The tree was located on the opposite side of the road from Ban Para School in Moo 4, Pa Khlok, but last night (July 9) was finally moved to in front of Ban Pa Khlok School in Moo 2, Pa Khlok, about five kilometers away.
Preparations to save the tree have been underway for over the past week following an outcry by local residents on social media to save the tree in order to preserve it for future generations.
The villagers and volunteers from across Phuket carefully had the ground around the tree excavated before using a large crane to lift the tree onto the back of a large lorry, and transporting it to its new home.
The main obstacle over the past week has been the weather, local people involved with the project explained, with intermittent heavy rains preventing the huge relocation operation from safely going ahead.
The road, Route 4026, is being expanded to four lanes under a Department of Highways project costing B720 million.
Local residents in Pa Khlok have already moved to preserve 214 rai of protected mangroves from being destroyed by having the expanded road redirected around a mangrove forest.
When villagers saw the plans for the road expansion, they realised that it would mean the much-loved tree would have to be cut down to make way for the project.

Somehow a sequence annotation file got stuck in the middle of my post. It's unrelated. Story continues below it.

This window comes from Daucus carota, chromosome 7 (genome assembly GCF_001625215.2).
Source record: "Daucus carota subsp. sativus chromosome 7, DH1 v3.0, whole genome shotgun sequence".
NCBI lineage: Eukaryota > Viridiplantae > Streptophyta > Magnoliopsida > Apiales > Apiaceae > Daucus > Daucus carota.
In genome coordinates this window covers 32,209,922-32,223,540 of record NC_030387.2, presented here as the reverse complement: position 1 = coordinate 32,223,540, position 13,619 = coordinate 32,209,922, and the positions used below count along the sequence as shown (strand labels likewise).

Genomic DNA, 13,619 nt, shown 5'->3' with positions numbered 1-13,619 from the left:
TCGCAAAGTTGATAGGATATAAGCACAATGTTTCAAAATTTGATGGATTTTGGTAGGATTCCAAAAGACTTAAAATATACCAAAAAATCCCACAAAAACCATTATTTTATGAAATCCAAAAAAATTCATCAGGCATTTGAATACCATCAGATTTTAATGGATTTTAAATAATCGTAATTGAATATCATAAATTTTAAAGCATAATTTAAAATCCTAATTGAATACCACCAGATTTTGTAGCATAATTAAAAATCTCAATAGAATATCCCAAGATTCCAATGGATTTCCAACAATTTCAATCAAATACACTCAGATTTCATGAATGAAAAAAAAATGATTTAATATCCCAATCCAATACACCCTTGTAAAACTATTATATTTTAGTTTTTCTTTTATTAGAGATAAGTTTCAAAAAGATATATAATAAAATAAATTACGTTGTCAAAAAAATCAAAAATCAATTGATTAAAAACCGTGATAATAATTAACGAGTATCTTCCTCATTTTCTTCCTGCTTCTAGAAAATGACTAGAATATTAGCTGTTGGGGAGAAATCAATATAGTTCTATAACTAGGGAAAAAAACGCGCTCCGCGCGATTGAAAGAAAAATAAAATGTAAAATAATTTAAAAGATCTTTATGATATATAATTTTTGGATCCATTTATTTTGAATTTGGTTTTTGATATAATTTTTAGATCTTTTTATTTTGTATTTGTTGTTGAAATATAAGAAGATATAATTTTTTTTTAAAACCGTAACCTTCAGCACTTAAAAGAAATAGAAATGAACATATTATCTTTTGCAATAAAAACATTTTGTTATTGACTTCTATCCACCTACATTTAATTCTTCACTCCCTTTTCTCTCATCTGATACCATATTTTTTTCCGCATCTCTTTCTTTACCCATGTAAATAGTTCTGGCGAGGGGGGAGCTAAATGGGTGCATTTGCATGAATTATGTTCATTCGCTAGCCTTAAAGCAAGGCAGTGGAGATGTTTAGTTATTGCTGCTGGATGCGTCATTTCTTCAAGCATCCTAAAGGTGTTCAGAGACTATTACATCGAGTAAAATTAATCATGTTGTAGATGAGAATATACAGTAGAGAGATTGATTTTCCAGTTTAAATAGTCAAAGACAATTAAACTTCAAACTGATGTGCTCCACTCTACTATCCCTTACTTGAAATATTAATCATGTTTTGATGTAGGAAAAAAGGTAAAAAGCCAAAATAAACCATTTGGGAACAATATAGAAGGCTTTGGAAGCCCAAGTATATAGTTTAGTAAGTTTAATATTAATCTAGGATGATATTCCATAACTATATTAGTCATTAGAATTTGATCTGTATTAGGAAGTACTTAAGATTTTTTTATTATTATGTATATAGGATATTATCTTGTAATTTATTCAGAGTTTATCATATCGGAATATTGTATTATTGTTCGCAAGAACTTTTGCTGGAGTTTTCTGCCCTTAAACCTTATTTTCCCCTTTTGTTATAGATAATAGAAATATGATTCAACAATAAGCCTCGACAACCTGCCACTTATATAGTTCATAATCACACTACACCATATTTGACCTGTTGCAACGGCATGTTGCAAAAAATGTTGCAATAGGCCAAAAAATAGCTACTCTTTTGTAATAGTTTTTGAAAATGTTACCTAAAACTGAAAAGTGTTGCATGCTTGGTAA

Villagers in the area requested the relevant agencies to delay cutting down the tree so that volunteer groups from many parts of Phuket could unite and gather the money required to save the tree.
It’s new location at Ban Pa Khlok School was chosen as there is a spacious area where it can be placed, far away from students, where it will be safe from unnatural events.
The tree is a dipterocarpus alatus, or “resin tree”, called “Yang Na” in Thai. The resin tree can grow from 30 metres to 50m tall in exceptional cases, with branches spanning some 20m across.
The trees are estimated to be able to live to be more than 700 years old.
The resin tree has been used throughout east Asia and Southeast Asia for a variety of uses for millenia.
In Thailand it gets its name “Yang Na” from being planted around rice fields, “Yang” meaning “rubber” or “resin” and “Na” meaning rice field. Although most commonly found as high canopy trees in dense forests, the trees, known for their durability in surviving floodwaters, were often planted around rice fields as their leaves when shedded renourished the coil with vital nutrients.
Generally, over the centuries resin has been collected from the trees through a process that has even been called “brutal” by biodiesel advocates, by which a huge gash is cut into the tree and the resin is kept flowing by fire.
The tree has been harvested for centuries for use in making medieval-style torches, and for sealing boats.
In Cambodia the wood is much valued in construction and cabinetwork, when not exploited for its oily resin, which is also used for wood lacquering and traditional medicine.
When mixed with beeswax, the resin is used in bandages for ulcerated wounds. The bark of young trees is also used in traditional medicine, taken against rheumatism and diseases of the liver, and to stimulate appetite in cattle.